Women’s Hospitals Australasia was formally established in 1994, following incorporation under the Associations Incorporation Act. Prior to that time, it had operated informally as a coalition of women’s hospitals who met informally from time to time to discuss matters of similar concern.
At the time of formation, there was considerable discussion across jurisdictions about abolishing women’s hospitals. Those who had been involved in women’s health came together to demonstrate that women and their families benefitted from having women’s hospitals or dedicated women’s health units.
When the group met informally, meetings were led by Mr Gary Henry who was Chief Executive Officer of The Royal Women’s Hospital in Melbourne. Other key participants at the time were Ms Judith Dwyer (Queen Victoria Hospital for Women, Adelaide), Dr Christine Bennet (Royal Hospital for Women, Sydney) and Dr Jean Collie (Royal Women’s Hospital, Brisbane). When the organisation was formally established, Ms Judith Dwyer was elected inaugural president. The nine initial member hospitals were:
- King George V Hospital, Sydney (now part of Royal Prince Alfred Hospital)
- King Edward Memorial Hospital for Women, Perth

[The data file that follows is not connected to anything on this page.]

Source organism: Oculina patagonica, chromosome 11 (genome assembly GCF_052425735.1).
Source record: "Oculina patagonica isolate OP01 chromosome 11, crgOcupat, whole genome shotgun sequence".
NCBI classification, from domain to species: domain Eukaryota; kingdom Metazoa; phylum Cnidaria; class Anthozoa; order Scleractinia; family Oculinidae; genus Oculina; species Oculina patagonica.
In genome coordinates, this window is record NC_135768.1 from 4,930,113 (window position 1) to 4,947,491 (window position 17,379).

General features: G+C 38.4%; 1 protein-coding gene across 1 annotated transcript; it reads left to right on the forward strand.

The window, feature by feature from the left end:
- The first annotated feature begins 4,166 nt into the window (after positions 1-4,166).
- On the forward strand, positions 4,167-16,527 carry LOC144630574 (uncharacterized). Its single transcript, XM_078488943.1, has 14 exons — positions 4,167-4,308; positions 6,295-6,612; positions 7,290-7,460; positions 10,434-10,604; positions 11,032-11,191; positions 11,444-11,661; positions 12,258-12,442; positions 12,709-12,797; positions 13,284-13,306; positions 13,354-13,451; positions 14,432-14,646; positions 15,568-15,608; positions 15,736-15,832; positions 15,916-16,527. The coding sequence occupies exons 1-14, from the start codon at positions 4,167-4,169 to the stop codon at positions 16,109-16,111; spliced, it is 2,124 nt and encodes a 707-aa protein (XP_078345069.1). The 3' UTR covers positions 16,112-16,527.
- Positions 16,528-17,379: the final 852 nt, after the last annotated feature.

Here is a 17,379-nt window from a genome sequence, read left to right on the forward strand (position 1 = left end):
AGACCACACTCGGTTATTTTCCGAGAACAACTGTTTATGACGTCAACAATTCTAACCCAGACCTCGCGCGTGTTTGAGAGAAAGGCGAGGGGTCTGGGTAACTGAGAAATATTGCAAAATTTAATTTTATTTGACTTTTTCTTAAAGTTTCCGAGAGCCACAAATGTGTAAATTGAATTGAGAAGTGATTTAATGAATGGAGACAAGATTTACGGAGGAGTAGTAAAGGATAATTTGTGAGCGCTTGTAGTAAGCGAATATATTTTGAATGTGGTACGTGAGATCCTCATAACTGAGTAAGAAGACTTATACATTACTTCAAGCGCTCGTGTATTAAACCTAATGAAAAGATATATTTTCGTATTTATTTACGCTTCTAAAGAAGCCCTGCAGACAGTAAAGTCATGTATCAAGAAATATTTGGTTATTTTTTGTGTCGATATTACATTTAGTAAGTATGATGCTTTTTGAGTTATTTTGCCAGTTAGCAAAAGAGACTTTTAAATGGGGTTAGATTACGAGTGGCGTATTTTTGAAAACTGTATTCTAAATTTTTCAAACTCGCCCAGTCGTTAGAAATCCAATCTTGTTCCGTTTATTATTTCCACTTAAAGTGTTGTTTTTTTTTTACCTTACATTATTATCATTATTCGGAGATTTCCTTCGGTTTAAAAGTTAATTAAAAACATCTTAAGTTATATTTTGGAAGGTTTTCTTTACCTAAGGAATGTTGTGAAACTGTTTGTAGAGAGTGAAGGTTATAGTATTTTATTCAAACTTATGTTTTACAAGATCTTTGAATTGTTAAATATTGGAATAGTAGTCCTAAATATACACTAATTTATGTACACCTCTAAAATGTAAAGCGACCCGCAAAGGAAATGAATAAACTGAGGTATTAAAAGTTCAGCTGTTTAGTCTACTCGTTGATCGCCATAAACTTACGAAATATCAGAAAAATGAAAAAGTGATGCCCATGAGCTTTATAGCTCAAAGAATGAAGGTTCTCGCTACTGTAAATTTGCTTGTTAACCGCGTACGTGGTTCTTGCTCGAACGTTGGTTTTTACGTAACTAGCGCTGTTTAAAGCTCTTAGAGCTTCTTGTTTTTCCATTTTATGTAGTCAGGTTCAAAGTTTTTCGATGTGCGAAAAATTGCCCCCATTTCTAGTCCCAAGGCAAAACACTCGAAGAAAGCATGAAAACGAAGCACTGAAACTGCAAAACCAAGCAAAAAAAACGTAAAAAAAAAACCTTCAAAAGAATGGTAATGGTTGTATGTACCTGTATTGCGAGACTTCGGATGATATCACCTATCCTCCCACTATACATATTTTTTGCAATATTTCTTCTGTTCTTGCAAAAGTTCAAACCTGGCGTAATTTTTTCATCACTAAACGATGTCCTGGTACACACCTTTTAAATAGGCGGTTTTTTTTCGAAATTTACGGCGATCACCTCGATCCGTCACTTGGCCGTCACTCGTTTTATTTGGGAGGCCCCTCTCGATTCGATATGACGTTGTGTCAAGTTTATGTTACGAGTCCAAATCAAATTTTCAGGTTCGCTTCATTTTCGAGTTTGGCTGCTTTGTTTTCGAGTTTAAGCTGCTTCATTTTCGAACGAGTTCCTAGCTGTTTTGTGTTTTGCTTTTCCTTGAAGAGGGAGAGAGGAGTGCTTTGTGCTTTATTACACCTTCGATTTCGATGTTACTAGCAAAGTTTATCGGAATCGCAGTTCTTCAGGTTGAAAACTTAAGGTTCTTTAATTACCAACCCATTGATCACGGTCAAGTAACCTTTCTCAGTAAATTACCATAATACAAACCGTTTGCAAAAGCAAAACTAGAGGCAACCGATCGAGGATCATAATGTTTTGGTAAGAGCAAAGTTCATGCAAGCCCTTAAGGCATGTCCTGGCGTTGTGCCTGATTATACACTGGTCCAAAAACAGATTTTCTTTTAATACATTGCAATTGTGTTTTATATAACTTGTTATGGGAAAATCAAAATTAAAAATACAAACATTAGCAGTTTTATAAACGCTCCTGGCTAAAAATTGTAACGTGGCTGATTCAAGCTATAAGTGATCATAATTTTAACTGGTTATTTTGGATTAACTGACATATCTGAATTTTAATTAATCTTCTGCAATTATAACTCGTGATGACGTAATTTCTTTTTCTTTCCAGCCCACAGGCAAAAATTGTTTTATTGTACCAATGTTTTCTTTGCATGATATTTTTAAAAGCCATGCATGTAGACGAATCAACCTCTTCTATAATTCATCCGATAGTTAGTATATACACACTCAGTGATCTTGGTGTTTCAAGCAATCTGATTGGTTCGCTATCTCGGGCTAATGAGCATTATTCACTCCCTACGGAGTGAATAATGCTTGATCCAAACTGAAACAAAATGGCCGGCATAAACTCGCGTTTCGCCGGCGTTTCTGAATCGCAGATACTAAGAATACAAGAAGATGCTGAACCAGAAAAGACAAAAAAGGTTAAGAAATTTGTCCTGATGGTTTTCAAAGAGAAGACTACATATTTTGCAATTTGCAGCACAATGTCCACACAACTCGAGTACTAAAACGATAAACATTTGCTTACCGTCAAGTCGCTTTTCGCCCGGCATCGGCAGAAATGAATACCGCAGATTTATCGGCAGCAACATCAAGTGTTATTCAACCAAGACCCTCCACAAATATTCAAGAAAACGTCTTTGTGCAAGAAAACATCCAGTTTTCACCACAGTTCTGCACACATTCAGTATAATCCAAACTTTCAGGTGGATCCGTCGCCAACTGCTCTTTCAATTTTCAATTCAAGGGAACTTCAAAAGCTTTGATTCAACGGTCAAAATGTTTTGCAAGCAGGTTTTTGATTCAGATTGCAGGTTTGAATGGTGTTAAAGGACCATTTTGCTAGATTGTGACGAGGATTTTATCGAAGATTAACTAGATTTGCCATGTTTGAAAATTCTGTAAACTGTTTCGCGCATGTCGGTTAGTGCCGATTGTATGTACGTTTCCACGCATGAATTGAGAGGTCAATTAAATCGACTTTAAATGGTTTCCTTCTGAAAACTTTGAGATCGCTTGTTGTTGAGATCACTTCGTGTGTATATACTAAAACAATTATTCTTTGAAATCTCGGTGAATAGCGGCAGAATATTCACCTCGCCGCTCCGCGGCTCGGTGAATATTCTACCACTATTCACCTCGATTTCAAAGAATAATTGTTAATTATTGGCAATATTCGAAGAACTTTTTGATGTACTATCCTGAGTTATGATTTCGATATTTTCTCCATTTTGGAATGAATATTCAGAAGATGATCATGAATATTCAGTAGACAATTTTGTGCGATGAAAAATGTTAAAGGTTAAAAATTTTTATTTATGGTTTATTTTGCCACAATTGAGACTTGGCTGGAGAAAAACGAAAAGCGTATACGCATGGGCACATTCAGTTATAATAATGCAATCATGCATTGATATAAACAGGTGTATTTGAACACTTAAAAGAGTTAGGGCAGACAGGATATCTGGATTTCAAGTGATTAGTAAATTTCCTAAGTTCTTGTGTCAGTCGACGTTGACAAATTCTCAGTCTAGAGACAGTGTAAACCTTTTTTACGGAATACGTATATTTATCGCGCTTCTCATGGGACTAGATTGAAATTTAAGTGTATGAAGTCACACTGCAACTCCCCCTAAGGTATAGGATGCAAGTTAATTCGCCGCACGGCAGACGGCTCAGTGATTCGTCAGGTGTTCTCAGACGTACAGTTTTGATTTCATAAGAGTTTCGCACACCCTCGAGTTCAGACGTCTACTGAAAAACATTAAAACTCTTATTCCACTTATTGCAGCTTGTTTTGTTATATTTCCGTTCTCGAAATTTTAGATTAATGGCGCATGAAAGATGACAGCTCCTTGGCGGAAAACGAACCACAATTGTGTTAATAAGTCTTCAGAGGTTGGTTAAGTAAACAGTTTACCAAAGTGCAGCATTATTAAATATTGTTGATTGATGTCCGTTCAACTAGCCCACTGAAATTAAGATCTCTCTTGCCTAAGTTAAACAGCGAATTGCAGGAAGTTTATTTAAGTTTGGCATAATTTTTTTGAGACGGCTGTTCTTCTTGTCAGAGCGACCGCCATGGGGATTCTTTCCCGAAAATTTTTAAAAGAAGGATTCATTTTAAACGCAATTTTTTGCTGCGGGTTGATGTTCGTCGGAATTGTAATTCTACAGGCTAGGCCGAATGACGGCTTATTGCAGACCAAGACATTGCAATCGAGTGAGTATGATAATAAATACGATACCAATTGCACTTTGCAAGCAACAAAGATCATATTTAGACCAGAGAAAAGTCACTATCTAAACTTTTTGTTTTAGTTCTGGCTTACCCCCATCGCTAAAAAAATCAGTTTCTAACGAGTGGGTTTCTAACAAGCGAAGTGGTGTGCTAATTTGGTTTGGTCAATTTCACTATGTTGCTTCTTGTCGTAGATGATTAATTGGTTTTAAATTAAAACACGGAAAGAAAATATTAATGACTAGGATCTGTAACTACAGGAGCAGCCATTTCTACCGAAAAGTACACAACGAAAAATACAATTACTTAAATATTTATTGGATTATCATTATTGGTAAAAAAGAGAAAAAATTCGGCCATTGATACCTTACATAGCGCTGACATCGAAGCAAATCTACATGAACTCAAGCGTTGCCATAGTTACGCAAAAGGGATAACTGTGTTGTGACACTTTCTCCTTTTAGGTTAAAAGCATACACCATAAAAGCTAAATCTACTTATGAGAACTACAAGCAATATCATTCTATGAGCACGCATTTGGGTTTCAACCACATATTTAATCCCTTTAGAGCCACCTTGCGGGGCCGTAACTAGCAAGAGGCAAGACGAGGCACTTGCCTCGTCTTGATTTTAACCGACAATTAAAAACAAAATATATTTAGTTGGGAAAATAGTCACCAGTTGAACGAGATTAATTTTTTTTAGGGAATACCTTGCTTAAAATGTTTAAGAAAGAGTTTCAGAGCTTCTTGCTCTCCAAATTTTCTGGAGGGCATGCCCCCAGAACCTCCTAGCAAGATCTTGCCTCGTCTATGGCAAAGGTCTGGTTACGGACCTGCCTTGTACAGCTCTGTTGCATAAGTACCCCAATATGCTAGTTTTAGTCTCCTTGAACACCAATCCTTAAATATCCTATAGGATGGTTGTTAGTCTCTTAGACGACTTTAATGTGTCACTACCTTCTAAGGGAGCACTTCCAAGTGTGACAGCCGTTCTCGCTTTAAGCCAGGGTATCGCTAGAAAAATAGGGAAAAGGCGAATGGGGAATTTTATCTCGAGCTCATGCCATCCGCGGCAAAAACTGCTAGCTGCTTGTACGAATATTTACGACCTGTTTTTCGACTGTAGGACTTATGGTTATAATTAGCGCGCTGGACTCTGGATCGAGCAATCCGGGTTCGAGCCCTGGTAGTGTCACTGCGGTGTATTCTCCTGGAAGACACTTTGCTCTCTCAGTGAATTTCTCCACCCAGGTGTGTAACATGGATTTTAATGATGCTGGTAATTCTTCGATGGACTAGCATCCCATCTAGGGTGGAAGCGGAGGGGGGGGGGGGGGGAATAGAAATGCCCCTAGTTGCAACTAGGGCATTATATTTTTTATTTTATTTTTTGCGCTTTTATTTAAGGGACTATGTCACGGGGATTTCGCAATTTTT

- Queen Victoria Hospital for Women, Adelaide
- Mater Mother’s Hospital, Brisbane
- Mercy Maternity Hospital, Melbourne (now Mercy Hospital for Women)
- Royal Hobart Hospital
- Royal Hospital for Women, Sydney
- Royal Women’s Hospital, Brisbane
- The Royal Women’s Hospital, Melbourne
A deliberate decision was made to establish the organisation in Canberra and offices were rented within the then Australian Hospitals Association. Anne Cahill Lambert was appointed inaugural Executive Officer (then Chief Executive Officer). She had been providing administrative support to the informal group prior to incorporation, having drafted the Constitution and provided a secretariat to the group.
The aims of the Association were to:
- Provide a forum for hospitals with common interests and concerns;
- Benchmark and identify best practice
- Advocate for women, neonates and their families.
A couple of years later, the Association took on the role of supporting the then Association of Paediatric Teaching Hospitals, later to become Children’s Hospitals Australasia. This was a useful link as the objectives of the two organisations were similar and frequently women’s and children’s hospitals were co-located.
Shortly after formal incorporation, the Association established a clinical forum program, similar in focus to that established by Children’s Hospitals Australasia. In addition, annual publications on benchmarking in obstetrics became one of the key successes of the Association. This publication was developed under the leadership of Dr Rob Buist who was then the medical adviser at National Women’s Hospital in Auckland.